ZURICH - England will propose that FIFA
postpone the re-election of Sepp Blatter as president on
Wednesday although chairman David Bernstein said they had little
chance of succeeding but felt duty-bound to try.
England, with the support of neighbours Scotland, will
propose during Congress that the election of the 75-year-old
Swiss, the sole candidate, should be delayed after a corruption
scandal raised concerns about his leadership of soccer.
Bernstein told a news briefing during the opening ceremony
of the Congress that the proposal was a matter of principle.
"To get the 150-odd votes we need clearly would be extremely
difficult when we are starting from a standing start," he said.
"But there was actually a matter of principle involved.
Myself and the FA feel that the situation FIFA has got itself
into is, in many ways, unacceptable.
The only way Blatter will not be re-elected on Wednesday is
if the Congress proposes and passes a motion to call off the
vote with the support of 75 percent of voting delegates.
"My board decided to abstain from the election when there
were two candidates standing, now there is only one left and,
given all the issues that have emerged since we did so, it would
have been inconsistent to have supported a one-horse race
candidate," added Bernstein.
"I don't think it would have been in the interests of
anybody, nor may I say in the interests of Mr Blatter.
"I would have thought if he's going to continue he should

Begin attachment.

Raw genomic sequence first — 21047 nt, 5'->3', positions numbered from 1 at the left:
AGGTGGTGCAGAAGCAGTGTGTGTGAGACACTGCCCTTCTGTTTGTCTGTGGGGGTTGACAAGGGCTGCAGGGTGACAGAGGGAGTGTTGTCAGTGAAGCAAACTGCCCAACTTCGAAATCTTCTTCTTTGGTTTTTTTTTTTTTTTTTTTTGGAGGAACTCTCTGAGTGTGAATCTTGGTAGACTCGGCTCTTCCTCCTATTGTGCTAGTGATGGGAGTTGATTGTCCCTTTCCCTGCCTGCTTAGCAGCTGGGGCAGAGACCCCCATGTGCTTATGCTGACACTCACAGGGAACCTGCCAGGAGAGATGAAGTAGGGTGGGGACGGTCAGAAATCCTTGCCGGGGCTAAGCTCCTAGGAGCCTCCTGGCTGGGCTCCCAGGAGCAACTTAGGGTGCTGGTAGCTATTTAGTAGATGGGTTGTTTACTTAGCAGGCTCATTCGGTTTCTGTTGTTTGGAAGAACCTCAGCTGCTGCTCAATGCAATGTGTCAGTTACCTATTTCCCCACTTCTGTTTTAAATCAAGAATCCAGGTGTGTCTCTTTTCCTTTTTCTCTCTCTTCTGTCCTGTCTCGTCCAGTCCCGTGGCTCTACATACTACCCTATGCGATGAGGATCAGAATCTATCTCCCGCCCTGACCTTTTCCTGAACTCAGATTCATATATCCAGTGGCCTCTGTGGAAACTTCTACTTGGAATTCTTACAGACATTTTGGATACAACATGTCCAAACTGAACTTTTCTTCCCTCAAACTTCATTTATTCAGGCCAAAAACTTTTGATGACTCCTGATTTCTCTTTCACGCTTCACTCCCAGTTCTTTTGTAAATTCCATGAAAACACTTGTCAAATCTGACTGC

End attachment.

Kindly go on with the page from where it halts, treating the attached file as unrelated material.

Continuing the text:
want to continue having won a proper election with opposition
and then go forward with a full mandate," added Bernstein.
"Going forward in this situation if he does with a
coronation rather than an election I don't think does anybody
Asked if the FA had enough support, he said: "What I do know
is there is a lot of latent support, a lot of passive support,
but whether that will translate itself into people putting their
heads above the parapet we will see."
The Scottish FA backed its English counterpart, but other
national associations seemed less willing to throw their weight
behind the Britons.
Allegations of cash-for-votes in the FIFA presidency
campaign and the World Cup bidding process have left FIFA
Blatter, who has run FIFA since 1998, is standing unopposed
after rival Mohamed bin Hammam withdrew over bribery
Earlier, the FA said an independent external party should
make recommendations regarding improved governance and
compliance procedures and structures throughout the FIFA
decision-making processes for consideration by the full
FA President Prince William was "fully supportive" of
Bernstein and the proposals, a St. James's Palace spokesperson
told the BBC.
"He considers the transparency of the international
governing body to be integral to the good governance of the
The FA had already said it intended to abstain in the
election for FIFA president.
England's relations with FIFA have been strained since it
failed in a bid to host the 2018 World Cup despite a campaign
featuring Prime Minister David Cameron, Prince William and David
Beckham. FIFA awarded the tournament to Russia last December.
The FIFA President is elected in the year following a World
Cup by a Congress which is attended by all member associations.
Many delegates, speaking off the record, expressed their
displeasure with Blatter on Wednesday, but whether any back the
FA's campaign is doubtful.
"We have not had a chance to sit down and discuss the matter
with the English or even to read their statement," Kirsten
Nematandani, president of the South African Football
Association, told Reuters.
"Maybe they will still seek to engage with us before the
The head of the French Football Federation said he hoped the
issue could be defused at Congress.
"All this certainly does not do any good to the world of
football," Fernand Duchaussoy told reporters. "I hope there will
not be a clash at the Congress tomorrow, but you cannot rule it
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